Patient Awarded $289 Million in Landmark Monsanto-Associated Cancer Case

Brielle Urciuoli

Dewayne Johnson, a patient with cancer who claimed that Monsanto’s Roundup product was at the root of his non-Hodgkin lymphoma diagnosis in 2014, was awarded $289 million by a jury, as reported by the Associated Press.

Johnson is the first to take the agricultural giant to court and is paving the way for hundreds of others who also believe that their cancers are linked to the popular herbicide. His attorneys sought and won $39 million in compensatory damages and $250 million of the $373 million they wanted in punitive damages.

Johnson is a 46-year-old California resident with late-stage lymphoma. In fact, since his cancer is so advanced, he was able to have his hearing expedited when court filings indicated that he was dying. For years, he worked closely with Roundup (and Ranger Pro, a pest manager) in his career as a school groundskeeper in the San Francisco Bay area.

He would use a 50-gallon tank to spray the substances – that the wind would often blow in to his face and body. One time, thanks to a broken hose, Johnson became completely soaked in Roundup, according to the Associate Press.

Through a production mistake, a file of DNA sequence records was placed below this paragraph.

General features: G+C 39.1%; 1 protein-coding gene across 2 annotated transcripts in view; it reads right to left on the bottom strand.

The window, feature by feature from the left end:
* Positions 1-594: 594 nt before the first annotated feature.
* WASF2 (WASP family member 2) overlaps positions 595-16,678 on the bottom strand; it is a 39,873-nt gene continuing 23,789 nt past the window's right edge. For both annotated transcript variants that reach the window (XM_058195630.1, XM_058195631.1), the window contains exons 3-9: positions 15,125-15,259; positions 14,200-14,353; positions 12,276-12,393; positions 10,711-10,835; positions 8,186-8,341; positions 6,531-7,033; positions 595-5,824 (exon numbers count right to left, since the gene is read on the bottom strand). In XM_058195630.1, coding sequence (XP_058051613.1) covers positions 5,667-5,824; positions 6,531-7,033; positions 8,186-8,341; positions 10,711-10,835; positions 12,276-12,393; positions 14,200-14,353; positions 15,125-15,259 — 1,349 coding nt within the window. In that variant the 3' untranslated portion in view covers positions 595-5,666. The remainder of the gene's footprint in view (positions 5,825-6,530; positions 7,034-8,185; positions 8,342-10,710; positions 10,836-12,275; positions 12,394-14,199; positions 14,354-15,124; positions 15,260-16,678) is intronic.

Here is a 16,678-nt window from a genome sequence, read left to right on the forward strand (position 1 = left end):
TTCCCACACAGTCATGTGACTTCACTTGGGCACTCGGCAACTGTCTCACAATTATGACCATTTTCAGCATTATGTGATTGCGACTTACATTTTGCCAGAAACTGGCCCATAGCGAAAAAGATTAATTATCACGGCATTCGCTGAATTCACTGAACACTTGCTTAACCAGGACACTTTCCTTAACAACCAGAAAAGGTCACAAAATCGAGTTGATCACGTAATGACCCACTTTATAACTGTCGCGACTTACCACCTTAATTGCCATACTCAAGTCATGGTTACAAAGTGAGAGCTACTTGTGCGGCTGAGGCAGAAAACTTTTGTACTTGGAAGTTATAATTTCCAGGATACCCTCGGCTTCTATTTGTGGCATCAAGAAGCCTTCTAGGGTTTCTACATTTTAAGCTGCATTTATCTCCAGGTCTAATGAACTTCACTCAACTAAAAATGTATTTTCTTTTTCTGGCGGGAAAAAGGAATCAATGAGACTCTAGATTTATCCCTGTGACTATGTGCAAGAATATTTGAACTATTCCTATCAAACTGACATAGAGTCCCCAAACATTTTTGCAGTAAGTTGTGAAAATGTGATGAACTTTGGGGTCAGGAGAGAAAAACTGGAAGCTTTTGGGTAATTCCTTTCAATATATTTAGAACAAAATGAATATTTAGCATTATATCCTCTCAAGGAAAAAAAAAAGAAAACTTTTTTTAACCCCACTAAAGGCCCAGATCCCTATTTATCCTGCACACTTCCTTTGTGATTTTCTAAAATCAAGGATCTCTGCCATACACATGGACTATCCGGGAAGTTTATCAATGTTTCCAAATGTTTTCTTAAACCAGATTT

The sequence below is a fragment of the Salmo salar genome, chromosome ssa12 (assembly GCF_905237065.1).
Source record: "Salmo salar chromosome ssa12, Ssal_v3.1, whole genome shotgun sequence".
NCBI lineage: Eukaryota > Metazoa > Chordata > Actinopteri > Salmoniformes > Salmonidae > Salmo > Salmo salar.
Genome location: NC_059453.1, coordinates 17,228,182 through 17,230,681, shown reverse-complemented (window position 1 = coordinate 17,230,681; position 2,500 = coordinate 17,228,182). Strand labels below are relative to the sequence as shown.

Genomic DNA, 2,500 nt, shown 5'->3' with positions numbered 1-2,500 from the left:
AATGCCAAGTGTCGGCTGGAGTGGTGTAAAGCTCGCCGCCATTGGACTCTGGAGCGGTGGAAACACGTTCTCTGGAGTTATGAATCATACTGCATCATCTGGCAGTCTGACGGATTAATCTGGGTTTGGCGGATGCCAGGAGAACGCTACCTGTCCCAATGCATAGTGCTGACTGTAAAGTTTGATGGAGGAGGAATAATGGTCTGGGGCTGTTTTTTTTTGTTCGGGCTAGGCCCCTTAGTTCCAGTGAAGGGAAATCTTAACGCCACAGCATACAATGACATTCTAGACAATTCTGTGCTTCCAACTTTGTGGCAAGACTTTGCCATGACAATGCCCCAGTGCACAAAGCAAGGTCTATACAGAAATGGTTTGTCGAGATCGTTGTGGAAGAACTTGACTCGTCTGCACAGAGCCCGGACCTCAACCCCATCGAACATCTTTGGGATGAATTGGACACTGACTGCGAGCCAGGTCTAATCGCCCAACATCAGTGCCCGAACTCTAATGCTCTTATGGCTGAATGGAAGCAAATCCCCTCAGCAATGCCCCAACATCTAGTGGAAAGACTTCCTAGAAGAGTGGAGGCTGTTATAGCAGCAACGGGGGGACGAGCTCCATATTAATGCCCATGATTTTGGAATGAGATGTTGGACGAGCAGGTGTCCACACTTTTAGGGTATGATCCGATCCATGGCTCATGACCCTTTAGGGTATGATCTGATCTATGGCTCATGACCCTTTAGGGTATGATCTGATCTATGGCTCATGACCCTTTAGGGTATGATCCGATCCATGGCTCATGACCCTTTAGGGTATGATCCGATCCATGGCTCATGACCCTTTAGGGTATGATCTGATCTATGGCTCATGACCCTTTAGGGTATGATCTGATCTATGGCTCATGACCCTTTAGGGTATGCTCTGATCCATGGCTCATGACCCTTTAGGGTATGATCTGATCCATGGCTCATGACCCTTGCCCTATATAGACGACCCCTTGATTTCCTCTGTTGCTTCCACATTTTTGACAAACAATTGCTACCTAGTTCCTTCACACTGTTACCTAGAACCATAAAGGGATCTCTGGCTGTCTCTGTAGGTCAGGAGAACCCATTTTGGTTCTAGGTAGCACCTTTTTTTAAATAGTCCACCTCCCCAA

Now, with the help of his legal team, Johnson convinced the state Superior Court that the product should come with a warning label.

“A unanimous jury in San Francisco has told Monsanto: ’Enough. You did something wrong and now you have to pay,’” Brent Wisner, Johnson’s lead trial lawyer, said in a statement. “There’s 4,000 other cases filed around the United States and there are a countless thousand other people out there who are suffering from cancer because Monsanto didn’t give them a choice ... We now have a way forward.”

However, the research is still shaky linking glyphosate – the key ingredient in Roundup – and cancer. In 2015, the World Health Organization (WHO) International Agency for Research on Cancer (IARC) deemed glyphosate a Group 2A carcinogen, meaning it is a “probable carcinogen” to humans. 

But a “probable” carcinogen is not enough to convince Monsanto that their product is truly dangerous, so the company plans on appealing the decision. In an email to media representatives on Friday night, Scott Partridge, a vice president of Monsanto said:

“We are sympathetic to Mr. Johnson and his family. Today’s decision does not change the fact that more than 800 scientific studies and reviews – and conclusions by the U.S. Environmental Protection Agency, the U.S. National Institutes of Health and regulatory authorities around the world – support the fact that glyphosate does not cause cancer, and did not cause Mr. Johnson’s cancer. We will appeal this decision and continue to vigorously defend this product, which has a 40-year history of safe use and continues to be a vital, effective, and safe tool for farmers and others.”
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